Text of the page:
Indeed, God’s ways are not our ways; God’s thoughts are not our thoughts.

And still we pray, “on earth as it is in heaven.”

This is our prayer—but what is our yearning, our heart’s desire? What are we truly hungry and thirsty for in this broken world?

Is heaven a release from the trials of this life? Or is heaven a present reality—a way of being that we can taste and see even now, even here?

In all our moving, in all our starting over, in all our losses, changes, and new opportunities, I am gaining clarity about the object of my longing.

Maybe you have, too, in the growing and learning and suffering and discovering you have done in the more than a decade that has past since many of us shared a common life together in this community.

October 13, 2002 I was ordained to the Ministry of Word and Sacrament in this sanctuary. Some of you may remember the music of that day. Ms. Anne Bradley flew on a plane for the first time in her life to come and sing that day—all the way from North Carolina. I remember walking into the sanctuary with her the few days before the service for her to practice with the choir.

The choir practice as already under way with music in hand. When we walked in Ms. Anne said, “What are they holding in their hands?”

I told her they were reading music. She had never seen that.

The first thing she did was ask you all to put it down and learn the song by heart. “On Time God” was the song she taught you.

“He’s an On Time God, yes he is. May not come when you want it, but he’ll be there right on time.”

I have never forgotten Lyle Pauli’s face and Lennie Blair’s face—the smiles of everyone, the movement, and the spirit of the moment. We were singing a song together about God’s provisions—a story across generations, cultures, geographies, situations—we were living into the mystery of how joy and possibility erupt in a moment, in a song. We were learning it by heart.

That moment has helped to feed my ministry from here to Florida, to California, to North Carolina, to Indiana –and the over 35 pulpits I have preached in. In the 13 states I have taught, preached, led retreats, and done consulting in.

You see that hunger we have, that longing—it is for belonging, for a place to be seen and heard—to feel at home, loved, accepted.

And so often we feel exiled from such a home—a place we can trust, a place we don’t have to be guarded, to protect ourselves from insult or injury. Such a freedom, such a safe place to land can be hard for us to even imagine.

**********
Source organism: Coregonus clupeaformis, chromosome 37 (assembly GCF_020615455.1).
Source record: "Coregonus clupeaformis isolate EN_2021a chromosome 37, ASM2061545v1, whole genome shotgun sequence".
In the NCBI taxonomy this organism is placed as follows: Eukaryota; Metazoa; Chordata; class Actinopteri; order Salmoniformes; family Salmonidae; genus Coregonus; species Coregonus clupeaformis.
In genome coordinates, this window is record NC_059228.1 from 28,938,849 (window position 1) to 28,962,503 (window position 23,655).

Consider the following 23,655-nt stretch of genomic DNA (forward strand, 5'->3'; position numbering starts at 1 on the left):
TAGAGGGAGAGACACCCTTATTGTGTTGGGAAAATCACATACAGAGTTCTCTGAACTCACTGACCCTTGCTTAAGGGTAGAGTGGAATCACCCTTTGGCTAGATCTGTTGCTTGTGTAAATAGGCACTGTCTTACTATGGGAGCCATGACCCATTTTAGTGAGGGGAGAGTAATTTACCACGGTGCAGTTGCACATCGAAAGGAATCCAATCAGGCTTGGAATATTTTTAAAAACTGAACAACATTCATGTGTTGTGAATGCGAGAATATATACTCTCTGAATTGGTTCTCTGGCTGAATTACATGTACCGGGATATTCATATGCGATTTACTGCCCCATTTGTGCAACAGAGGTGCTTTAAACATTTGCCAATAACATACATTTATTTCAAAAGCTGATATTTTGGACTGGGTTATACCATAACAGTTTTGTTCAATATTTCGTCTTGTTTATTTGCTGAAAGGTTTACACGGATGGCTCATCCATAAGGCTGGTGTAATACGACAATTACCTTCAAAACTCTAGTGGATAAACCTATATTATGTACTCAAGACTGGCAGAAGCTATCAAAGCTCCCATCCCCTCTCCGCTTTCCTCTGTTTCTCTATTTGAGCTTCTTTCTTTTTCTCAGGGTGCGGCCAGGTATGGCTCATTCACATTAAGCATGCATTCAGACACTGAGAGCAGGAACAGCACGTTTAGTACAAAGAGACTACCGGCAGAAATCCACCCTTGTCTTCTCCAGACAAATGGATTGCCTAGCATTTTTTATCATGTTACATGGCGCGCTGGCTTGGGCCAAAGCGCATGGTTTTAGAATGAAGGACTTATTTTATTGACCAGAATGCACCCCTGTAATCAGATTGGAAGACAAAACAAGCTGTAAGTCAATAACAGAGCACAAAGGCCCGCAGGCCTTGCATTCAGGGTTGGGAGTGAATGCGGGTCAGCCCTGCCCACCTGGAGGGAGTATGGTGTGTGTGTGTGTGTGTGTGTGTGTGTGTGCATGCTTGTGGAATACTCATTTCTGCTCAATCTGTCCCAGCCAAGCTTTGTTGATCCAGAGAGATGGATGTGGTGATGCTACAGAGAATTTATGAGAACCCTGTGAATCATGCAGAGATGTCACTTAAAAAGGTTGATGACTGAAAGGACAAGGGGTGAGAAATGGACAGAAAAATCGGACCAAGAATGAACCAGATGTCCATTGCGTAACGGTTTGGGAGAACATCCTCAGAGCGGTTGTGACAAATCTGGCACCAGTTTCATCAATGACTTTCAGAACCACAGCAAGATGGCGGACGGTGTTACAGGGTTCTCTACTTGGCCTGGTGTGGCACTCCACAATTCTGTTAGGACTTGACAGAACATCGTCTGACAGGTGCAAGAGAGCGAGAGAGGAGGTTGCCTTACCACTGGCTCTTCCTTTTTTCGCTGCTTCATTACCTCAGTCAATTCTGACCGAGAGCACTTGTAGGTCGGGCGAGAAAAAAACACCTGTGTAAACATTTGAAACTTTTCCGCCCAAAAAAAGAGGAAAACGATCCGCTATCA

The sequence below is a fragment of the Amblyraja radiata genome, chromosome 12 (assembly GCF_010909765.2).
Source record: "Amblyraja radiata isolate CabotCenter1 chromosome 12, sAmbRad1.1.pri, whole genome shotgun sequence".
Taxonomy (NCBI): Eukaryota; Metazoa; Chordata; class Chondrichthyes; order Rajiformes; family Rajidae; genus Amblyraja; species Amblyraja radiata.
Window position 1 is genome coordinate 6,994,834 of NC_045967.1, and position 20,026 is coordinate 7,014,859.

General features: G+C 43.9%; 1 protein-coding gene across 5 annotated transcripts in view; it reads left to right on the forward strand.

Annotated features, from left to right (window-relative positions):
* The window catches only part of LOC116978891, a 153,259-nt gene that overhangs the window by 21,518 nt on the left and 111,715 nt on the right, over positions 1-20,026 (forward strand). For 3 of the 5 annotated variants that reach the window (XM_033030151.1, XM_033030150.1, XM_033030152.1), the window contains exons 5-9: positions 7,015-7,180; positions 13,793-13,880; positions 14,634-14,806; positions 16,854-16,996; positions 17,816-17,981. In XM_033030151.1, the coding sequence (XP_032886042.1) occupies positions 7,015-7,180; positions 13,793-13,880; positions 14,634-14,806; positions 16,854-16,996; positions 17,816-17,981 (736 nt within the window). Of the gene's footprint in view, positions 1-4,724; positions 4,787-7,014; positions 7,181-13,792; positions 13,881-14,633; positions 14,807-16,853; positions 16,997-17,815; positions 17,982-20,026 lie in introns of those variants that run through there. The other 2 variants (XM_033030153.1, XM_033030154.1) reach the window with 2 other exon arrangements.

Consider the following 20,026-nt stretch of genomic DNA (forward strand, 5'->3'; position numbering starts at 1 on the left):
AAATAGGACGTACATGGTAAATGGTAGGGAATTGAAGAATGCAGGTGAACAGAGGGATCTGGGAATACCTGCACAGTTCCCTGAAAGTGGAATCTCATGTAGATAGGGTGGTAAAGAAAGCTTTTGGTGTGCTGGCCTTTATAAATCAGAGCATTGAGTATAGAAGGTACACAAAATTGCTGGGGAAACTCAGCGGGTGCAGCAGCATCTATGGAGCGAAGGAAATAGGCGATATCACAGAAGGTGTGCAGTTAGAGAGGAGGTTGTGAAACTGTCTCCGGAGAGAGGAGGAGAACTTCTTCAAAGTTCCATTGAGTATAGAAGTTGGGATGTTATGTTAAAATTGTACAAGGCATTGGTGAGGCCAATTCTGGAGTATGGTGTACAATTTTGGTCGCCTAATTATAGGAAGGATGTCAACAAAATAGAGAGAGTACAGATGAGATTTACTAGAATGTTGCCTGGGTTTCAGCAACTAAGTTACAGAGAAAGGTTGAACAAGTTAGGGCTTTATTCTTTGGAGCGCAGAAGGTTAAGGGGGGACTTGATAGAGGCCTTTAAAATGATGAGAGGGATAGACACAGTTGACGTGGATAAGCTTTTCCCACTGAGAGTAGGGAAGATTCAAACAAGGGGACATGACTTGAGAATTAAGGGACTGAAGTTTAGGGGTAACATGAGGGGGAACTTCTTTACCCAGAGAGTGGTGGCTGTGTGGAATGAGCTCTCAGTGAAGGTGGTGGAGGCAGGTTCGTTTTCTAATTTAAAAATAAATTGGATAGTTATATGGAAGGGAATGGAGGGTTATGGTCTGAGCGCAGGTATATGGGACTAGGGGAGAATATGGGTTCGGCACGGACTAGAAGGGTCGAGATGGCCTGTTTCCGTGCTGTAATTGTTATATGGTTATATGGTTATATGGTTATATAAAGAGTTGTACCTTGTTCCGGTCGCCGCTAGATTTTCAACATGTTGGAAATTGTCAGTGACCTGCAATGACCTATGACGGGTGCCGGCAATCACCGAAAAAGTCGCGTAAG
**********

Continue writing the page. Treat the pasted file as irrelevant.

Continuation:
And so we fill our lives with things to try and fill the void—possessions, distractions, frenetic activity, habits that don’t give us life but simply alleviate a degree of the discomfort. The trappings of our busy lives can turn the volume down on our yearning—but they do not satisfy our deep need to be at home with God, with ourselves, and with each other.

Maybe these things hide our doubts about our own worthiness for a way of life that embraces us for who we truly are, for who God made us to be. Do we really believe we could abide in a place like that—a place that sees us and loves us for who we truly are?

So we assign it to a different reality, a reality not like ours—the sweet hereafter, the place beyond the clouds, with golden crowns and white robes, and angelic music.

But still we pray, maybe by rote, maybe without believing it could really be true—on earth as it is in Heaven.

And Luke’s gospel passage could be mistaken for an excuse to separate earth from heaven—we’ve messed up too much, we’ve run out of time. Judgment is coming. Repent, and do it quickly.

In this passage, some people come to Jesus with horror stories about terrible stuff Pilate had allegedly done to some Galileans and about all the people killed when a tower fell. Jesus calls them on their question: Are you asking me this because you think the people who suffered these injustices and tragedies were worse sinners than everyone else and that’s why they are dead?

Jesus quickly rejects such a view of divine retribution. That kind of punitive calculus isn’t the way God works.